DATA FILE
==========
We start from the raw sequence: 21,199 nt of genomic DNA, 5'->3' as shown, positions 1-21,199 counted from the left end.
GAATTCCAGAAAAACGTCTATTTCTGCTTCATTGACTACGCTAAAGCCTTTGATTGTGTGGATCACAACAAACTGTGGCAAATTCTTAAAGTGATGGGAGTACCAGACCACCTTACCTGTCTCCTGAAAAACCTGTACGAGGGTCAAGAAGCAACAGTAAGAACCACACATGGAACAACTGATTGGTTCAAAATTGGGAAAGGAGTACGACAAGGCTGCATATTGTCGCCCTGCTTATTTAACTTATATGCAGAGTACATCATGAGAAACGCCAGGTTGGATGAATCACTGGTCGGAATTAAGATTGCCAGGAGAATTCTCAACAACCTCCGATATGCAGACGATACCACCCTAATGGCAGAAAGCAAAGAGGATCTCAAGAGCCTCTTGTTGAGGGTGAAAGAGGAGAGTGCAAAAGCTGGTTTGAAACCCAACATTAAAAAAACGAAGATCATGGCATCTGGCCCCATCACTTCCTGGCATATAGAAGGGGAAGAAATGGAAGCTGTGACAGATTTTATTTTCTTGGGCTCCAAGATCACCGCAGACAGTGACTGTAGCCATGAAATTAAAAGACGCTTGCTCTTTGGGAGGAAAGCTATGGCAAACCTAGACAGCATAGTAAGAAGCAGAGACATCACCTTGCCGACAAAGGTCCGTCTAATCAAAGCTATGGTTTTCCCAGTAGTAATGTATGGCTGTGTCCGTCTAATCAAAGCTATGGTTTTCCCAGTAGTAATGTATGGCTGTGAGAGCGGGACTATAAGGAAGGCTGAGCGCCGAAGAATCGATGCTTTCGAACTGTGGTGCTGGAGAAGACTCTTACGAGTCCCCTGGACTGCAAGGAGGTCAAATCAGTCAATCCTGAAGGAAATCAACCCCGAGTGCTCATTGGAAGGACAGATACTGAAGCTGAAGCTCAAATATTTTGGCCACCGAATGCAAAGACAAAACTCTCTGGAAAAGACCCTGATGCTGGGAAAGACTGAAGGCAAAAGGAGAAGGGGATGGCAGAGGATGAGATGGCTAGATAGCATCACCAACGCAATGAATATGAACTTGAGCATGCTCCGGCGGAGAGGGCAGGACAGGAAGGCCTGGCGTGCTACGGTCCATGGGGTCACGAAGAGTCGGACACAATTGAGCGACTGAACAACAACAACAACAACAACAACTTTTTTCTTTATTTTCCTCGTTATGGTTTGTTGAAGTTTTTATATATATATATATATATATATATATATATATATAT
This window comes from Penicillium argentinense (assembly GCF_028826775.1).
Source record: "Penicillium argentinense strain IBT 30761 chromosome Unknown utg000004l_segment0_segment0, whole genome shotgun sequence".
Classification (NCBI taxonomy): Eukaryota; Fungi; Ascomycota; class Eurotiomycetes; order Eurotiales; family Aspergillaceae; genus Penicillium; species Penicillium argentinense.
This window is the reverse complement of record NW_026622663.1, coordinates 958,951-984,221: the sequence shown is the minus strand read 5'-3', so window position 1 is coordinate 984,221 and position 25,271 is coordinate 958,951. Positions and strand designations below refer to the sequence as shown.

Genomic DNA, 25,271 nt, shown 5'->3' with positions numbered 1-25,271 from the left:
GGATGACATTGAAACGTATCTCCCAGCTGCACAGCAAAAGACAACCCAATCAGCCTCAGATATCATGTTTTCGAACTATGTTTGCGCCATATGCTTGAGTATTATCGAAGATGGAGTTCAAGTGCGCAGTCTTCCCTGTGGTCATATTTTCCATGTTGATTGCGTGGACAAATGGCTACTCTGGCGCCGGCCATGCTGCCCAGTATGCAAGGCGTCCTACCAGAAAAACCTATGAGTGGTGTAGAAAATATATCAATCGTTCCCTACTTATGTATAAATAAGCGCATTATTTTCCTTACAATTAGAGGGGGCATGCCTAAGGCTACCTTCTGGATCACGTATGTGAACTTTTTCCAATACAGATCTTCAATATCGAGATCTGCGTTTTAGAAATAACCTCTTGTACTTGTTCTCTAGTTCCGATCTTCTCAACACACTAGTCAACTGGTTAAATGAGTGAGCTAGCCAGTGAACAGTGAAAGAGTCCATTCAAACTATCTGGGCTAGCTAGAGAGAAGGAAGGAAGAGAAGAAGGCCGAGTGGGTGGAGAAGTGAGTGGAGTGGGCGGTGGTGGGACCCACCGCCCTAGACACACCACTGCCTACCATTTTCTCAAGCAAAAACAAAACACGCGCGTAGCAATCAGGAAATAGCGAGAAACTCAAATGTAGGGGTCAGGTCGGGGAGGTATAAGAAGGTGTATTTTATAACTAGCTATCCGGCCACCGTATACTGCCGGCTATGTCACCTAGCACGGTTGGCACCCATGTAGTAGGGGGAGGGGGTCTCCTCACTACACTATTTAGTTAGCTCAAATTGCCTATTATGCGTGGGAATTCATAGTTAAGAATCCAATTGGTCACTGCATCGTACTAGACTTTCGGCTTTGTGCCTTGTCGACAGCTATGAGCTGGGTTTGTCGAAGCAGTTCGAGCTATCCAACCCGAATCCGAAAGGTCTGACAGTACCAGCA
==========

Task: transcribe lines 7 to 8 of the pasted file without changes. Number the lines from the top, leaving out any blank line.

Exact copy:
Genomic DNA, 25,271 nt, shown 5'->3' with positions numbered 1-25,271 from the left:
GGATGACATTGAAACGTATCTCCCAGCTGCACAGCAAAAGACAACCCAATCAGCCTCAGATATCATGTTTTCGAACTATGTTTGCGCCATATGCTTGAGTATTATCGAAGATGGAGTTCAAGTGCGCAGTCTTCCCTGTGGTCATATTTTCCATGTTGATTGCGTGGACAAATGGCTACTCTGGCGCCGGCCATGCTGCCCAGTATGCAAGGCGTCCTACCAGAAAAACCTATGAGTGGTGTAGAAAATATATCAATCGTTCCCTACTTATGTATAAATAAGCGCATTATTTTCCTTACAATTAGAGGGGGCATGCCTAAGGCTACCTTCTGGATCACGTATGTGAACTTTTTCCAATACAGATCTTCAATATCGAGATCTGCGTTTTAGAAATAACCTCTTGTACTTGTTCTCTAGTTCCGATCTTCTCAACACACTAGTCAACTGGTTAAATGAGTGAGCTAGCCAGTGAACAGTGAAAGAGTCCATTCAAACTATCTGGGCTAGCTAGAGAGAAGGAAGGAAGAGAAGAAGGCCGAGTGGGTGGAGAAGTGAGTGGAGTGGGCGGTGGTGGGACCCACCGCCCTAGACACACCACTGCCTACCATTTTCTCAAGCAAAAACAAAACACGCGCGTAGCAATCAGGAAATAGCGAGAAACTCAAATGTAGGGGTCAGGTCGGGGAGGTATAAGAAGGTGTATTTTATAACTAGCTATCCGGCCACCGTATACTGCCGGCTATGTCACCTAGCACGGTTGGCACCCATGTAGTAGGGGGAGGGGGTCTCCTCACTACACTATTTAGTTAGCTCAAATTGCCTATTATGCGTGGGAATTCATAGTTAAGAATCCAATTGGTCACTGCATCGTACTAGACTTTCGGCTTTGTGCCTTGTCGACAGCTATGAGCTGGGTTTGTCGAAGCAGTTCGAGCTATCCAACCCGAATCCGAAAGGTCTGACAGTACCAGCA